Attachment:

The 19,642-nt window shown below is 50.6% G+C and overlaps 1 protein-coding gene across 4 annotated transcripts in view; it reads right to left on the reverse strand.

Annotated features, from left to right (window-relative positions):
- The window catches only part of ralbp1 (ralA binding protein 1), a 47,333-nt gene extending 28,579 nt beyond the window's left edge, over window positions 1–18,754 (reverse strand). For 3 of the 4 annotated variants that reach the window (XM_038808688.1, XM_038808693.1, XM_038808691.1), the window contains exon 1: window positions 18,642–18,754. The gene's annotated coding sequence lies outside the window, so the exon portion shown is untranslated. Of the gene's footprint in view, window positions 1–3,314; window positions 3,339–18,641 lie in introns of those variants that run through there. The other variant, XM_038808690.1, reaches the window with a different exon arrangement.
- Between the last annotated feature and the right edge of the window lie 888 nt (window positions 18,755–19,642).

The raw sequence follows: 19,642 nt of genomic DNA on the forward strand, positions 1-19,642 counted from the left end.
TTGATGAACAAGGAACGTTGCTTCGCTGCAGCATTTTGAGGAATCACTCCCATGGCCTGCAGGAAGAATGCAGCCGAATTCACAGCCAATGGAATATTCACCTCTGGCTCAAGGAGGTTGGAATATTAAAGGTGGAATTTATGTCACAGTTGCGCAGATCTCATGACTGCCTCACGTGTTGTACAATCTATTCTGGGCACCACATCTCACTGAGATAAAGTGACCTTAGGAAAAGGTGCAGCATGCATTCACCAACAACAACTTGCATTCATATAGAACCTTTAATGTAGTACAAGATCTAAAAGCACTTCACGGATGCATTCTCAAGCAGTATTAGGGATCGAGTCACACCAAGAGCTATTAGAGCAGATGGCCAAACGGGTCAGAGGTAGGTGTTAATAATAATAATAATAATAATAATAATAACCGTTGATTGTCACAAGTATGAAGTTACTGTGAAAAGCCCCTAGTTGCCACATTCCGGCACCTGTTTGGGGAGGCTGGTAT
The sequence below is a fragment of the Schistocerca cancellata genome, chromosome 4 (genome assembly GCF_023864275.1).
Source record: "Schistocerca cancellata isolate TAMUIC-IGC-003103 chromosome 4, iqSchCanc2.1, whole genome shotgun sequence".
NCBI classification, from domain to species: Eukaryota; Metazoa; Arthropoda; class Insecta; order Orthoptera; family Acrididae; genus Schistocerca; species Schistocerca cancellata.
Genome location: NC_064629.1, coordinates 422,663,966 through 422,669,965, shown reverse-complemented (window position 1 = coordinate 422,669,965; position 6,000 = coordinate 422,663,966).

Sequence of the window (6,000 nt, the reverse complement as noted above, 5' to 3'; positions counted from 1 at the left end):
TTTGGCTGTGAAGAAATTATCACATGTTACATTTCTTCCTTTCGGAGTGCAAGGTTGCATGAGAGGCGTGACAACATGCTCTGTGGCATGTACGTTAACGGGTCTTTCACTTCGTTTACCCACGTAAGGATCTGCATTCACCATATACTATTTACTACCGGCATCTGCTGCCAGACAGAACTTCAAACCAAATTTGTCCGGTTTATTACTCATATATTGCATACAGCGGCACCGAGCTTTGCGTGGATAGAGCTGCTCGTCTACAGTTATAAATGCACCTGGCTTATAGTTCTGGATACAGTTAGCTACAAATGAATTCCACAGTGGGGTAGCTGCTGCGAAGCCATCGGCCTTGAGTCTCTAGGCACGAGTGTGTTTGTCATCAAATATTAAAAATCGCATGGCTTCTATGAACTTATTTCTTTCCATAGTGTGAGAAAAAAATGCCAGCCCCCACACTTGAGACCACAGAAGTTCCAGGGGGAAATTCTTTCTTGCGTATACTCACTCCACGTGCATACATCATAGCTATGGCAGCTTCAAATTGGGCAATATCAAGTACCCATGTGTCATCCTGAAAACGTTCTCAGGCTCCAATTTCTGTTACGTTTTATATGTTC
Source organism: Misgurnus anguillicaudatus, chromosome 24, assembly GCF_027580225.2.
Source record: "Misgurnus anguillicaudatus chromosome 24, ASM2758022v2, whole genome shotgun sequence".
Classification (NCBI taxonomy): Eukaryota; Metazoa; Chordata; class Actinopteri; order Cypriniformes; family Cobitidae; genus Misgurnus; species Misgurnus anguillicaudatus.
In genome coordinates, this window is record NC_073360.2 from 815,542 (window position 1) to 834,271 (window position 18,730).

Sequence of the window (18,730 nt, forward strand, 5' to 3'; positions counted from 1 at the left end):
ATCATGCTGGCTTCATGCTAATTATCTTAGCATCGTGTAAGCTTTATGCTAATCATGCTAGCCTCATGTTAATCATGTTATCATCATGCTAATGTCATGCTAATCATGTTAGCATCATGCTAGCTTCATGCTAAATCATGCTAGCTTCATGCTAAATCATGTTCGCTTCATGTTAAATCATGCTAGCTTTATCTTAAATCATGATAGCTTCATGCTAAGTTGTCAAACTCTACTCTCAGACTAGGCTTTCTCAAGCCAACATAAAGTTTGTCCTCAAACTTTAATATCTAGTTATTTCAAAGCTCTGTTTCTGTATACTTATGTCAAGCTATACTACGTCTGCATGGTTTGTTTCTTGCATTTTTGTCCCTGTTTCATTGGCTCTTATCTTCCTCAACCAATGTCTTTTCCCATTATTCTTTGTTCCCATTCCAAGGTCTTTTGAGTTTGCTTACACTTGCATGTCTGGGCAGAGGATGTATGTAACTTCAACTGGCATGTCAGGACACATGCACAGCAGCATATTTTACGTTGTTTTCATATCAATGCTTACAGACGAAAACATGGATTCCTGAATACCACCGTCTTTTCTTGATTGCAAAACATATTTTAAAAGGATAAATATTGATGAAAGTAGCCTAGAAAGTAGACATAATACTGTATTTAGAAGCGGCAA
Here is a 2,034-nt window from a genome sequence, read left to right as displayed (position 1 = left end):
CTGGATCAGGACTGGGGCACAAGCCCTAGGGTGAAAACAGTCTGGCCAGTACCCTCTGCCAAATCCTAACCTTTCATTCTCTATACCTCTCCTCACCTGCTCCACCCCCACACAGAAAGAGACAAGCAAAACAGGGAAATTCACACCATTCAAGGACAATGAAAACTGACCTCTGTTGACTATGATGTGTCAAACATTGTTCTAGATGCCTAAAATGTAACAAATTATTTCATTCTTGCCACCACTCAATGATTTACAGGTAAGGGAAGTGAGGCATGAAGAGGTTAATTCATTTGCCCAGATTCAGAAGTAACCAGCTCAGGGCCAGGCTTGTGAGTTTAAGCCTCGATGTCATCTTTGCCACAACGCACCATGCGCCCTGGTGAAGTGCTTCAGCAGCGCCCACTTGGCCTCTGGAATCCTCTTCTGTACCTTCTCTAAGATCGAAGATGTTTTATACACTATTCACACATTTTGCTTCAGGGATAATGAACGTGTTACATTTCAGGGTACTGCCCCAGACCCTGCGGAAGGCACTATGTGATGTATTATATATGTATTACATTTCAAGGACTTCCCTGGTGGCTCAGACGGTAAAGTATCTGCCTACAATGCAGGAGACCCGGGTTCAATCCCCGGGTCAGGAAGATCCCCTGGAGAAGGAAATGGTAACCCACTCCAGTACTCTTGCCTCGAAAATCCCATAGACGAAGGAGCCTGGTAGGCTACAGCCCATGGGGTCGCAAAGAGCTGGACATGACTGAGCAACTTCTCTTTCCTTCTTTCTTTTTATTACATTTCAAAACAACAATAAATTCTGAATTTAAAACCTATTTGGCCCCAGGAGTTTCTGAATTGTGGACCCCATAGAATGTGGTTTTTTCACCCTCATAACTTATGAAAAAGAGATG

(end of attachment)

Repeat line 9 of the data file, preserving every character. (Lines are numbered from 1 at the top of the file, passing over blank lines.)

NCBI classification, from domain to species: Eukaryota; Metazoa; Arthropoda; class Insecta; order Orthoptera; family Acrididae; genus Schistocerca; species Schistocerca cancellata.